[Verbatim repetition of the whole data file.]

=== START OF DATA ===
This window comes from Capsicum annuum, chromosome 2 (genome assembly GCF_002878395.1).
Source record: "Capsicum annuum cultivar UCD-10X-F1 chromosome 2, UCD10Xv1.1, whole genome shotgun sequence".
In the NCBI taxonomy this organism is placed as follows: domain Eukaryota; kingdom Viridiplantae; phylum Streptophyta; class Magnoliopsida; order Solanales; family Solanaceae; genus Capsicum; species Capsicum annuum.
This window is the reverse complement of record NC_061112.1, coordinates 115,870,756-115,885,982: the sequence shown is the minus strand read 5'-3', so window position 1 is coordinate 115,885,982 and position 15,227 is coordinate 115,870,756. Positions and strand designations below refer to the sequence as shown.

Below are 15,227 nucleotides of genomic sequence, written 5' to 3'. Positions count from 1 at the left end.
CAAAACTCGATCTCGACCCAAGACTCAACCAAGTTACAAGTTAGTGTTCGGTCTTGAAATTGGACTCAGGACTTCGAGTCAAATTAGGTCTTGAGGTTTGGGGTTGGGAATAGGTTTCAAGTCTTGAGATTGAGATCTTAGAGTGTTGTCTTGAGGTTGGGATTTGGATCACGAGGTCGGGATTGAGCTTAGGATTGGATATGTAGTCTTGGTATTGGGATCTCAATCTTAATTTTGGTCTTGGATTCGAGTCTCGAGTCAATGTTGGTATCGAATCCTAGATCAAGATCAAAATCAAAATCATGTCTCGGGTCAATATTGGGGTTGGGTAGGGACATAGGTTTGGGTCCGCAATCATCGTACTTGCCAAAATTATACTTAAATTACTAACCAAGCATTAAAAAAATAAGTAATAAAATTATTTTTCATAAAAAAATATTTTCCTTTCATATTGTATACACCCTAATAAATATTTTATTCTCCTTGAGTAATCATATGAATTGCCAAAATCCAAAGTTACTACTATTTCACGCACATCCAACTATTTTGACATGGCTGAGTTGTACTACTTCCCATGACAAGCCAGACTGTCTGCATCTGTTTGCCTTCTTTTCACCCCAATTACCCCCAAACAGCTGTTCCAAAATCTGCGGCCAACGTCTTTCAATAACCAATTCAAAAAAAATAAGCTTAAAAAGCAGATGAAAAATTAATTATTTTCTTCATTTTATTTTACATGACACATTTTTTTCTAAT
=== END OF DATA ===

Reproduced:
This window comes from Capsicum annuum, chromosome 2 (genome assembly GCF_002878395.1).
Source record: "Capsicum annuum cultivar UCD-10X-F1 chromosome 2, UCD10Xv1.1, whole genome shotgun sequence".
In the NCBI taxonomy this organism is placed as follows: domain Eukaryota; kingdom Viridiplantae; phylum Streptophyta; class Magnoliopsida; order Solanales; family Solanaceae; genus Capsicum; species Capsicum annuum.
This window is the reverse complement of record NC_061112.1, coordinates 115,870,756-115,885,982: the sequence shown is the minus strand read 5'-3', so window position 1 is coordinate 115,885,982 and position 15,227 is coordinate 115,870,756. Positions and strand designations below refer to the sequence as shown.

Below are 15,227 nucleotides of genomic sequence, written 5' to 3'. Positions count from 1 at the left end.
CAAAACTCGATCTCGACCCAAGACTCAACCAAGTTACAAGTTAGTGTTCGGTCTTGAAATTGGACTCAGGACTTCGAGTCAAATTAGGTCTTGAGGTTTGGGGTTGGGAATAGGTTTCAAGTCTTGAGATTGAGATCTTAGAGTGTTGTCTTGAGGTTGGGATTTGGATCACGAGGTCGGGATTGAGCTTAGGATTGGATATGTAGTCTTGGTATTGGGATCTCAATCTTAATTTTGGTCTTGGATTCGAGTCTCGAGTCAATGTTGGTATCGAATCCTAGATCAAGATCAAAATCAAAATCATGTCTCGGGTCAATATTGGGGTTGGGTAGGGACATAGGTTTGGGTCCGCAATCATCGTACTTGCCAAAATTATACTTAAATTACTAACCAAGCATTAAAAAAATAAGTAATAAAATTATTTTTCATAAAAAAATATTTTCCTTTCATATTGTATACACCCTAATAAATATTTTATTCTCCTTGAGTAATCATATGAATTGCCAAAATCCAAAGTTACTACTATTTCACGCACATCCAACTATTTTGACATGGCTGAGTTGTACTACTTCCCATGACAAGCCAGACTGTCTGCATCTGTTTGCCTTCTTTTCACCCCAATTACCCCCAAACAGCTGTTCCAAAATCTGCGGCCAACGTCTTTCAATAACCAATTCAAAAAAAATAAGCTTAAAAAGCAGATGAAAAATTAATTATTTTCTTCATTTTATTTTACATGACACATTTTTTTCTAAT